MATOsTIRO-MATOS, UMR E4320 CEA, Université de Nice Sophia Antipolis, Faculté de Médecine,
Avenue de Valombrose
06107 Nice Cedex 02, France - Nice
Site web - firstname.lastname@example.org - 0493377680
Our unit has been interested for many years in exploring fundamental aspects of skeletal functions through the study of in vitro and in vivo bone cells alterations models . Bone remodeling is a tightly controlled mechanism in which osteoblasts (OB), the cells in charge of bone construction, osteoclasts (OC), the ones in charge of bone resorption, and osteocytes (OST), the mecanosensors imbedded in the bone matrix, are the main actors.
The first axis developed in our team regards the effect of aging on bone tissue. In bone, aging induces an imbalance favoring bone resorption over formation, leading to osteoporosis. In addition to physiological aging, some environmental pollutants can accelerate aging. Among them, natural uranium which can be ingested at low doses in food and drinking water, has been shown to inhibit bone formation. In this context, the goal of our project is to determine the role of autophagy in OB in normal and pathological (osteoporosis / chronic uranium exposure) conditions. We’ve been first focusing on the role of autophagy in OB during normal aging. Using knockdown of autophagy-essential genes and OB-specific autophagy-deficient mice, we’ve demonstrated that autophagy deficiency in OB reduces mineralization capacity and results in increased oxidative stress and receptor activator of NF-kB (RANKL) secretion, favoring generation of osteoclasts, the cells specialized in bone resorption. In vivo, we observed a 50% reduction in trabecular bone mass in OB-specific autophagy-deficient mice. Our current work suggests that autophagy could be a new therapeutic target in osteoporosis. In addition, we are presently analyzing the consequences in bone matrix composition of an OB autophagy deficiency using proteomic approaches. Regarding the effect of natural uranium on bone, our results indicate that this metal can alter OB functions and is able to trigger autophagy.
The second axis involving autophagy regards bone tumors or osteosarcoma. Osteosarcoma is a highly metastatic mesenchymal tumor in which cancer cells produce osteoid, the organic extracellular matrix of bone, often associated with osteolytic lesions. Currently, the use of chemotherapy in combination with aggressive surgery has improved the long-term survival in these patients to 60%. However, despite intensive efforts, 40% of osteosarcoma patients still die of their disease.
It has recently been suggested that tumor persistence and recurrence could be due to the presence of a rare population of cells within the tumor mass with stem cell-like properties called “cancer stem cells” (CSCs). These cells exhibit extensive capability of self-renewal, are able to fuel tumor growth and are likely to be more resistant to radio- and chemotherapy. CSCs have recently been evidenced in solid tumors from various origins including bone and appear as a new therapeutic target. CSCs are submitted to stressful conditions such as hypoxia and nutrient limitation and are expected to be highly dependent on autophagy for their survival. In this project, we’re analyzing autophagy in CSCs and their parental cell lines, as well as the potential toxicity of different autophagy modulators. In addition, we compare the properties of autophagy-deficient and competent CSCs to elucidate the role of this cellular process in osteosarcoma and potentially identify new therapeutic targets in this pathology.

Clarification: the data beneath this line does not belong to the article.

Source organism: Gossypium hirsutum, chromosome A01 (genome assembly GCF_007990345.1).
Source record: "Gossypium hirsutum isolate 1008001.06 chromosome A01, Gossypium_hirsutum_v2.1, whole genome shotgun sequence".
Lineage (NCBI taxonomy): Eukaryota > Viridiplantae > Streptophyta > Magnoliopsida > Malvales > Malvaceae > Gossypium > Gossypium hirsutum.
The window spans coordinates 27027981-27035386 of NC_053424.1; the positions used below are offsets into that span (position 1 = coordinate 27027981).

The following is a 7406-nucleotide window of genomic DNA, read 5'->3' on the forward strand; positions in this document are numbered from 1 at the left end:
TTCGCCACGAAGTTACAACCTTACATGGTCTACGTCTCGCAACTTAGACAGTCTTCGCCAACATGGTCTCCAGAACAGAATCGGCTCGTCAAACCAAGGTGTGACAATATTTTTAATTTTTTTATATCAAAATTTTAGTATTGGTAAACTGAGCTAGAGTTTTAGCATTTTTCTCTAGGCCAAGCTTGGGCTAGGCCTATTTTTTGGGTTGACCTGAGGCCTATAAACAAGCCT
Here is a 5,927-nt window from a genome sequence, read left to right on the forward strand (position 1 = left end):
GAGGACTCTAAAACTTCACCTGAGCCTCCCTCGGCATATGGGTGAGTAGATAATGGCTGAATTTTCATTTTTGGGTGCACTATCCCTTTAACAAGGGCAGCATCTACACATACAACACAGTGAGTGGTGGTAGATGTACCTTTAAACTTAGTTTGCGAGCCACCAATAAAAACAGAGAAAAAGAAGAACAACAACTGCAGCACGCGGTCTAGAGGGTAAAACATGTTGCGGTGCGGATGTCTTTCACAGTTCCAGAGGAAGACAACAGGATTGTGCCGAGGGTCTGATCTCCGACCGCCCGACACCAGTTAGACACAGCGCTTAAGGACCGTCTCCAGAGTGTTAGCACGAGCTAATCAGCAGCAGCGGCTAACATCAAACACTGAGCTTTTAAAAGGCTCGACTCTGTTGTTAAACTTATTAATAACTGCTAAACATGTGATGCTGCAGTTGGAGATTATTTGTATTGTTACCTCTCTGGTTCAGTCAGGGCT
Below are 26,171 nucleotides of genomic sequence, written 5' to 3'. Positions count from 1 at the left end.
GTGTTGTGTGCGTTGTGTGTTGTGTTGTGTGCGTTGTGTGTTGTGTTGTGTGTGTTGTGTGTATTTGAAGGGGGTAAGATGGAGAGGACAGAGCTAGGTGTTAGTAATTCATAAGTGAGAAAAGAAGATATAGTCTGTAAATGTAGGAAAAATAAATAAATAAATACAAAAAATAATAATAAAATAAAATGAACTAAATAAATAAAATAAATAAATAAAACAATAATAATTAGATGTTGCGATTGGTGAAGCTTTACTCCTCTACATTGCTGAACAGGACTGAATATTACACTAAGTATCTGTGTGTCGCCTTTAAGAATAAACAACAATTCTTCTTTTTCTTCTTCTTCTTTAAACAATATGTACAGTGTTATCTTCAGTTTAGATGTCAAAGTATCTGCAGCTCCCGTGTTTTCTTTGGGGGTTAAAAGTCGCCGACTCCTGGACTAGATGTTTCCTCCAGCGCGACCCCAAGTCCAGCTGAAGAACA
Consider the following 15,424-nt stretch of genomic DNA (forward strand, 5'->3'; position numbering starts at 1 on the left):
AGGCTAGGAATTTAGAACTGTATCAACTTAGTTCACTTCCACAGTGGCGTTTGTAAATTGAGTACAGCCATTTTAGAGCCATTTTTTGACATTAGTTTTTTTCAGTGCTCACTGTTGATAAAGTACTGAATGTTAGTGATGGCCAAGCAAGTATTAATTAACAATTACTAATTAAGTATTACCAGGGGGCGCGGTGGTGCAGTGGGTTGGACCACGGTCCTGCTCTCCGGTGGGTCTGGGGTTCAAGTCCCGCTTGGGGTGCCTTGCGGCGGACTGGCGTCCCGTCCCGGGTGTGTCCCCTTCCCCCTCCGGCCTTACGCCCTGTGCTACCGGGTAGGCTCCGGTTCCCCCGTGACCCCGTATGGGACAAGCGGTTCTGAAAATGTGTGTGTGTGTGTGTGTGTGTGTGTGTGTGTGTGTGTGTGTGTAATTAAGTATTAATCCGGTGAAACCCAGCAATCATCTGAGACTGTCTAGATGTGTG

– Pierrefite-Carle V, Santucci-Darmanin S, Breuil V, Camuzard O., Carle GF. Autophagy in bone: self-eating to stay in balance. Ageing Res Rev. 2015 In press.
– Nollet M, Santucci-Darmanin S, Breuil V, Al-Sahlanee R, Cros C, Topi M, Momier D, Samson M, Pagnotta S, Cailleteau L, Battaglia S, Farlay D, Dacquin R, Barois N, Jurdic P, Boivin G, Heymann D, Lafont F, Lu SS, Dempster DW, Carle GF, Pierrefite-Carle V. Autophagy in osteoblasts is involved in mineralization and bone homeostasis. Autophagy. 2014;10(11):1965-77.
– Mouline CC, Beranger GE, Schmid-Antomarchi H, Quincey D, Momier D, Boukhechba F, Carle GF, Rochet N, Scimeca JC. Monocytes differentiation upon treatment with a peptide corresponding to the C-terminus of activated T cell-expressed Tirc7 protein. J Cell Physiol. 2012;227(8):3088-98.
– Breuil V, Amri EZ, Panaia-Ferrari P, Testa J, Elabd C, Albert-Sabonnadière C, Roux CH, Ailhaud G, Dani C, Carle GF, Euller-Ziegler L. Oxytocin and bone remodelling: relationships with neuropituitary hormones, bone status and body composition. Joint Bone Spine. 2011;78(6):611-5.
– Mansour A, Anginot A, Mancini SJ, Schiff C, Carle GF, Wakkach A, Blin-Wakkach C. Osteoclast activity modulates B-cell development in the bone marrow. Cell Res. 2011 Jul;21(7):1102-15.
– Breuil V, Ticchioni M, Testa J, Roux CH, Ferrari P, Breittmayer JP, Albert-Sabonnadière C, Durant J, De Perreti F, Bernard A, Euller-Ziegler L, Carle GF. Immune changes in post-menopausal osteoporosis: the Immunos study. Osteoporos Int. 2010;21(5):805-14.
– Boukhechba F, Balaguer T, Michiels JF, Ackermann K, Quincey D, Bouler JM, Pyerin W, Carle GF, Rochet N. Human primary osteocyte differentiation in a 3D culture system. J Bone Miner Res. 2009;24(11):1927-35.
– Rochet N, Balaguer T, Boukhechba F, Laugier JP, Quincey D, Goncalves S, CARLE GF. Differentiation and activity of human preosteoclasts on chitosan enriched calcium phosphate cement. Biomaterials. 2009 Sep;30(26):4260-7.
Composition de l'équipe
Georges CARLE, DR2 CNRS
Sabine SANTUCCI-DARMANIN, CR1 CNRS
Valérie PIERREFITE-CARLE, CR1 INSERM
Michel SAMSON, CR1 INSERM
Véronique BREUIL, PU-PH Rhumatologie, CHU Nice
Olivier CAMUZARD, Interne Chirurgie CHU Nice, Doctorant
Lucile HURAULT, Doctorante
Tatiana GRITSAENKO, Assistant Ingénieur
Chantal CROS, Technicienne UNS
Colette RICORT, Secrétaire